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Reports Part of series: Education & Covid-19: BERA Small Grants Fund research reports

New teachers’ responses to Covid-19: Building on initial teacher education for professional learning

A great deal of international research has suggested that teachers struggled with the pivot towards online learning necessitated by the closure of schools in response to the Covid-19 pandemic. However, the research presented in this report suggests that this was not universal – and specifically that newly qualified teachers in Scotland found themselves well prepared to reflexively adapt their teaching practices and lead pedagogical change in their schools in these difficult circumstances.

Drawing from focus groups and informed by the wider Measuring Quality in Initial Teacher Education (MQuITE) project, this report explores the following questions.

  • How did initial teacher education and induction prepare new teachers for teaching in uncertain times?
  • What do the responses of new teachers to Covid-19 indicate about the development of teacher reflexivity in initial teacher education and induction?
  • What professional learning needs for new teachers have been highlighted during the Covid-19 crisis?

The research reported on in this publication is one of a number of projects supported by BERA’s Small Grants Fund for investigations into how education was impacted by and responded to Covid-19. For other reports in the series and more about the Small Grants Fund, click here.  

Report summary

This study investigated new teachers’ responses to the demands of online teaching during national lockdowns in Scotland in response to the Covid-19 pandemic. A survey of new teachers in Scotland (part of the Measuring Quality in Initial Teacher Education project; see Shanks, 2020 and found that they responded very positively to meeting the challenge of emergency remote teaching – a finding that contradicted emerging research from other countries which suggested that teachers were struggling with online learning in particular. We also held a series of focus groups in order to answer the following questions.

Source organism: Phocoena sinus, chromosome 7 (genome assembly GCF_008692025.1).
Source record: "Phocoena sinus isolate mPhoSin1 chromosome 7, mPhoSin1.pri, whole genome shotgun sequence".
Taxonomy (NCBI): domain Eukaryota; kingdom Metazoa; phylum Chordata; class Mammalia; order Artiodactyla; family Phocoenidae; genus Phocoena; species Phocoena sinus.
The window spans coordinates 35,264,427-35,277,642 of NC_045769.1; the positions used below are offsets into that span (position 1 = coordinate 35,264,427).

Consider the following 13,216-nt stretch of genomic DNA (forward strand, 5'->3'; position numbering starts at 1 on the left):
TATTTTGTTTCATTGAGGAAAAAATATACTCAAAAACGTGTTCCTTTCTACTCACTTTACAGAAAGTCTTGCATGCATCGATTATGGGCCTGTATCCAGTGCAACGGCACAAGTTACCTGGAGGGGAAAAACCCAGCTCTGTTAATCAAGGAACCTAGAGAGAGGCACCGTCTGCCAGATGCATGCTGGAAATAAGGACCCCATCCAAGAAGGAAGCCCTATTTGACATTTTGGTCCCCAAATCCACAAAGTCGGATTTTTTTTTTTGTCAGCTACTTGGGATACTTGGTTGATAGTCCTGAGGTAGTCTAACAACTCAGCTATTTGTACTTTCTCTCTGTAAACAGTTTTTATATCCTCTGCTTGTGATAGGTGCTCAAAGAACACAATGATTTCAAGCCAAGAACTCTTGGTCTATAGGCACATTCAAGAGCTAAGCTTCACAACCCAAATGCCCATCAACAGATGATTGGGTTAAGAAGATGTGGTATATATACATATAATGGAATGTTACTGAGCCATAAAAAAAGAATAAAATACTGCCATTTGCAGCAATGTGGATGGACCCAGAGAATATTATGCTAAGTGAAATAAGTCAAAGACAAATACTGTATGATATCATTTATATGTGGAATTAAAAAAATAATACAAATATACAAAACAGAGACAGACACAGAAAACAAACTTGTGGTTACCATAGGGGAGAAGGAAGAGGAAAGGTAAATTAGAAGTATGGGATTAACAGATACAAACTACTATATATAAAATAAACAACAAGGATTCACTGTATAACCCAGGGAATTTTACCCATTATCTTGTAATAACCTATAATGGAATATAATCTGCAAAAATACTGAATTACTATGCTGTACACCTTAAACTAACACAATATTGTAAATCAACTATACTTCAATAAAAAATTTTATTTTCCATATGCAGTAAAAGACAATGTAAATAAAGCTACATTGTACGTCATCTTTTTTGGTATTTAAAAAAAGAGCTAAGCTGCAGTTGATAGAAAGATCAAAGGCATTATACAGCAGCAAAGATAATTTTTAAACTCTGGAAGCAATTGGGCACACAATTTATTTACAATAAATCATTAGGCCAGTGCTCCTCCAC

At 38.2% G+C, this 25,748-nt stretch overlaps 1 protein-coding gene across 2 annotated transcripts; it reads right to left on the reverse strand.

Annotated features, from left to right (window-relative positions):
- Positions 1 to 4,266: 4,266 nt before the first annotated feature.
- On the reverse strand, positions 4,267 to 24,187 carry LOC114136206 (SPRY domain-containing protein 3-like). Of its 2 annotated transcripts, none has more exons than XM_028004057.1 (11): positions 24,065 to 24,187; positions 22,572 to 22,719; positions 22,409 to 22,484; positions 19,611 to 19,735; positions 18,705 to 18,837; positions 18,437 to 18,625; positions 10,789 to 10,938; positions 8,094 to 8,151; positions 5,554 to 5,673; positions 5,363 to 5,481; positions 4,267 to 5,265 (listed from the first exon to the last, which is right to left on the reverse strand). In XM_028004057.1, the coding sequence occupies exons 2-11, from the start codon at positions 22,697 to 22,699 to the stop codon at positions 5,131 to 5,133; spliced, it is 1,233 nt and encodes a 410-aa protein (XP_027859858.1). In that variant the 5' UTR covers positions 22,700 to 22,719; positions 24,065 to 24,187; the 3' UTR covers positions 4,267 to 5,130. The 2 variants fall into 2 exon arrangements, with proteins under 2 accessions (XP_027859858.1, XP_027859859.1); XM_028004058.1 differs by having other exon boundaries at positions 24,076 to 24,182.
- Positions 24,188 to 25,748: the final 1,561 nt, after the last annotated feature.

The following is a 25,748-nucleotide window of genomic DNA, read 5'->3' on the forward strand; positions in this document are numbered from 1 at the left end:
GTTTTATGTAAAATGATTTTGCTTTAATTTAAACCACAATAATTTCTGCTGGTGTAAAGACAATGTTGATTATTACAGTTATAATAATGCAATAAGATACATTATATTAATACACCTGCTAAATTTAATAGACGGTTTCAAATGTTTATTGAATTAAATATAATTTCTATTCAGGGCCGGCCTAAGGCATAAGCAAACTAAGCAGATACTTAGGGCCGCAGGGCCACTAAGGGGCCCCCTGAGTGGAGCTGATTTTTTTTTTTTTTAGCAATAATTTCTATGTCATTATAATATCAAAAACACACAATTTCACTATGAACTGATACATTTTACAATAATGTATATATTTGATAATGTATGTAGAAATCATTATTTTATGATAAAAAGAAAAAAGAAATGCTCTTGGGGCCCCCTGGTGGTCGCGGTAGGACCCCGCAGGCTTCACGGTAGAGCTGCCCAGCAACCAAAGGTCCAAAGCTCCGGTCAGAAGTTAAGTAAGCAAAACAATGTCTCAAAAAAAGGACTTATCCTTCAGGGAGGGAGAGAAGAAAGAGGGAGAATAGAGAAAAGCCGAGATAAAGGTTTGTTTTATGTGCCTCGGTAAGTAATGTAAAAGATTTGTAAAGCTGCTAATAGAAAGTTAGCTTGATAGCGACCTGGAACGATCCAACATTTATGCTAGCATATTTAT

• What, in their initial teacher education programmes and induction, prepared and enabled new teachers in Scotland to handle the unexpected changes in teaching and learning brought about by the pandemic?
  • What professional learning needs, if any, were highlighted during lockdown?

Our findings suggest that our understanding of new teachers’ responses to emergency remote teaching needs to move beyond an emphasis on their ability to teach online or use online tools, to draw on a broader concept of teacher reflexivity and how new teachers reflect on and gradually embed pedagogical change. We are able to make a theoretical and methodological contribution to how teacher efficacy is measured in the Organisation for Economic Co-operation and Development’s Teaching and Learning International Survey (TALIS) (OECD, 2018). Furthermore, we offer an adaptation of Puentadura’s (2010) substitution augmentation modification redefinition (SAMR) model of technology change in pedagogy, adding our own interpretation of leadership roles for newly qualified teachers as part of their professional learning. Finally, we suggest that existing provision for initial teacher education in Scotland does not require substantial modification in order to meet new demands in uncertain times.


Organisation for Economic Co-operation and Development [OECD]. (2018). Teaching and Learning International Survey (TALIS) 2018: Teacher questionnaire.

Puentedura, R. (2010). SAMR and TPCK: Intro to advanced practice.

Shanks, R. (Ed.). (2020). Teacher preparation in Scotland. Emerald Group Publishing.


Profile picture of Rachel Shanks
Rachel Shanks, Dr

Senior Lecturer in Education at University of Aberdeen

Rachel Shanks is a senior lecturer in education at the University of Aberdeen. In the 1990s she was a law lecturer and then worked for the TUC on its Bargaining for Skills project. She has also been a community education tutor and worked in the...

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Mark Carver, Dr

Research Associate at University of Strathclyde

Mark Carver is a research associate in educational research at the University of Strathclyde, working on the Measuring Quality in Initial Teacher Education project (see to develop and pilot measures of quality that are sensitive to...